Bloat is a condition caused by the rapid ingestion of large amounts of food and air. Gulping food is common in all dogs and harks back to their wolf ancestors. In wolves food must be eaten quickly to prevent it from being eaten by others.
Bloat is second only to cancer in canine mortality, but is still unknown to many dog owners. The medical term for bloat is gastric dilatation volvulus. When the bloated stomach twists or torsions (turns in on itself) blood supply is interrupted, which can quickly lead to damage of internal organs and death.
Large chested dogs are most prone to bloat although it can occur in smaller dogs as well. Symptoms may include a tight distended stomach, attempted vomiting, stress, gagging, licking the air, drawn up torso, foamy mouth, salivation, hiding, heavy panting, and other unusual behaviors.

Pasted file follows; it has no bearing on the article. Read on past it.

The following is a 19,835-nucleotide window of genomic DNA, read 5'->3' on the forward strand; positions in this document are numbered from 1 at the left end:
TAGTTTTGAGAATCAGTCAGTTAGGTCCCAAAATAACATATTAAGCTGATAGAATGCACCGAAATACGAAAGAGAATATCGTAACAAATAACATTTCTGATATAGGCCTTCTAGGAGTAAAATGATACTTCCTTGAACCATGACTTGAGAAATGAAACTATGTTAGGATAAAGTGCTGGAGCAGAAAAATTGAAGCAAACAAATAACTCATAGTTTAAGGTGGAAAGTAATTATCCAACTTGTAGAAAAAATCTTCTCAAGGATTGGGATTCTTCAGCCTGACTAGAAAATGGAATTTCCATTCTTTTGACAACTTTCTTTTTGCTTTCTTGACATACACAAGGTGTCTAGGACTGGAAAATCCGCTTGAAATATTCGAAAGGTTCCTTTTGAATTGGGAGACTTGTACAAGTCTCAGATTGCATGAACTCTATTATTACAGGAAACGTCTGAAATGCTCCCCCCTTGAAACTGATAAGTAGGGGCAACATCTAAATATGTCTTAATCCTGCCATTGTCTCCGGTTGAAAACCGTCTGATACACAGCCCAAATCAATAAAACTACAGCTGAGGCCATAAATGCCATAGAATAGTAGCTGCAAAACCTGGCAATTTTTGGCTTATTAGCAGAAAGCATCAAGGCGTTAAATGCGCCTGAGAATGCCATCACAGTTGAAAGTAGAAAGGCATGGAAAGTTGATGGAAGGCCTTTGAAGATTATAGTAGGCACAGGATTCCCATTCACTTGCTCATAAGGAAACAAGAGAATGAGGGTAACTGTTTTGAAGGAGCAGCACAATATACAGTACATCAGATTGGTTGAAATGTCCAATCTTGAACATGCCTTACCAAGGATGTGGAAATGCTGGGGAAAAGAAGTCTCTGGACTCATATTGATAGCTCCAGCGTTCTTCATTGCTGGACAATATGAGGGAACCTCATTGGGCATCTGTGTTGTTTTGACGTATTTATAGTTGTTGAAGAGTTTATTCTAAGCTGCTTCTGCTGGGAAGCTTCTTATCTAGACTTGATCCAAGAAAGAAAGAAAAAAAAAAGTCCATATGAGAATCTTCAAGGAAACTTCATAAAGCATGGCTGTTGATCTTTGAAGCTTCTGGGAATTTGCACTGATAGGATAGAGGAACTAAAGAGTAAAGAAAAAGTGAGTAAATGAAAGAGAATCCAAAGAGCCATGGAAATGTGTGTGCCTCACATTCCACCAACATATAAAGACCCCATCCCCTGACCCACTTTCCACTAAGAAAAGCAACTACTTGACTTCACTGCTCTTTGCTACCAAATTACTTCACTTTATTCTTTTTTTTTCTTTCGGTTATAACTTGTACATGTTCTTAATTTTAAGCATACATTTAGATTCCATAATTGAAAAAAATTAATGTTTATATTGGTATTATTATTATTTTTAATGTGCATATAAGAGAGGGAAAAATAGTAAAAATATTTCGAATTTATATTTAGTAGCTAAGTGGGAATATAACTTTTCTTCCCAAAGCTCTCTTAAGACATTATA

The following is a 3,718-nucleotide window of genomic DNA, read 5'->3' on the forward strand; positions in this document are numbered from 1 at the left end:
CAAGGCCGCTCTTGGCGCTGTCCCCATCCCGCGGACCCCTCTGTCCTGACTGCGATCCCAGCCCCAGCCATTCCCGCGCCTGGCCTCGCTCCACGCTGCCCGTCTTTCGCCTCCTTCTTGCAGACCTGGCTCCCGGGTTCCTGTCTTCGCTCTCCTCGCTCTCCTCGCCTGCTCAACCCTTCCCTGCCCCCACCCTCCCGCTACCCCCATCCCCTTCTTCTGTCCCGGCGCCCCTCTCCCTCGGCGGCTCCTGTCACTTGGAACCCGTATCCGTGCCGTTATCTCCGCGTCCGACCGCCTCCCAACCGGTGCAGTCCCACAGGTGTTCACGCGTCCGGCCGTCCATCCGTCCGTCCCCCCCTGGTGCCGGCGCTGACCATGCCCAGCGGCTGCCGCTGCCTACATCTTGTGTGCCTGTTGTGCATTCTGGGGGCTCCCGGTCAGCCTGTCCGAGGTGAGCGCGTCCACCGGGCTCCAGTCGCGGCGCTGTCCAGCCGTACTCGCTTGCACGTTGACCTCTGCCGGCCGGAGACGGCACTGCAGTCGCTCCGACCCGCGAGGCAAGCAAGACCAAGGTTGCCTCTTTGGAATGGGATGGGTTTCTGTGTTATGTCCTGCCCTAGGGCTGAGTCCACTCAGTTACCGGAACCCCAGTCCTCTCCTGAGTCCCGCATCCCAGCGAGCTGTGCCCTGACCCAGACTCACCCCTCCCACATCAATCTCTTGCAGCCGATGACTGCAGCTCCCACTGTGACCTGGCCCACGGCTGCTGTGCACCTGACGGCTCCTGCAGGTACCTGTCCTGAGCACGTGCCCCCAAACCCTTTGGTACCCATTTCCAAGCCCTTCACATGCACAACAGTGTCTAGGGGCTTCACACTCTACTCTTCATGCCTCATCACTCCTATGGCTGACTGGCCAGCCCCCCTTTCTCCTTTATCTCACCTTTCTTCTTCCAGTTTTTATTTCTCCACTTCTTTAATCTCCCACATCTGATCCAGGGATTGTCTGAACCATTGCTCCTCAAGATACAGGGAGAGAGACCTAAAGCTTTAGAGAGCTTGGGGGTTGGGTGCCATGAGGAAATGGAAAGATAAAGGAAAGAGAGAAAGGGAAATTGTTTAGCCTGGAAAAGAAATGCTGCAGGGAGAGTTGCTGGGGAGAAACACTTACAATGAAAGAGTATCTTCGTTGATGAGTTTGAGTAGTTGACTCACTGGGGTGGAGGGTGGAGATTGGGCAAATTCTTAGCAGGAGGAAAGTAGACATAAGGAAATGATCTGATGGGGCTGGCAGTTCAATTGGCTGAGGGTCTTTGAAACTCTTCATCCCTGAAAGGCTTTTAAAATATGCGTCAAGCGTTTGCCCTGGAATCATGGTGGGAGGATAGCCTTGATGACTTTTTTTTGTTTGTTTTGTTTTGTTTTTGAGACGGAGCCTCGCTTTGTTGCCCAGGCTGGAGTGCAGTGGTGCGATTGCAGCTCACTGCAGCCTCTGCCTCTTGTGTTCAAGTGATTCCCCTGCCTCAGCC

Prevention of bloat is usually related to feeding interventions. Elevated bowls are often advertised as a defense against bloat, although many believe they can actually increase the risk of bloat. Feeding your Pit from several smaller dishes rather than from one large dish is a common solution. Feeding from a muffin tin also makes sense. If using an extra large bowl a rock can be placed in the center to spread the food around. Serving the kibble in an inverted water dish can also be affective.
Two or three smaller meals each day is preferable to one large meal. Owners should not exercise their Pits immediately after a meal.
While bloat may be less common in Pit Bulls than in other large chested breeds it does occur. Time is of essence with bloat and a trip to the vet is mandatory. There are no home remedies that can save a Pit with bloat.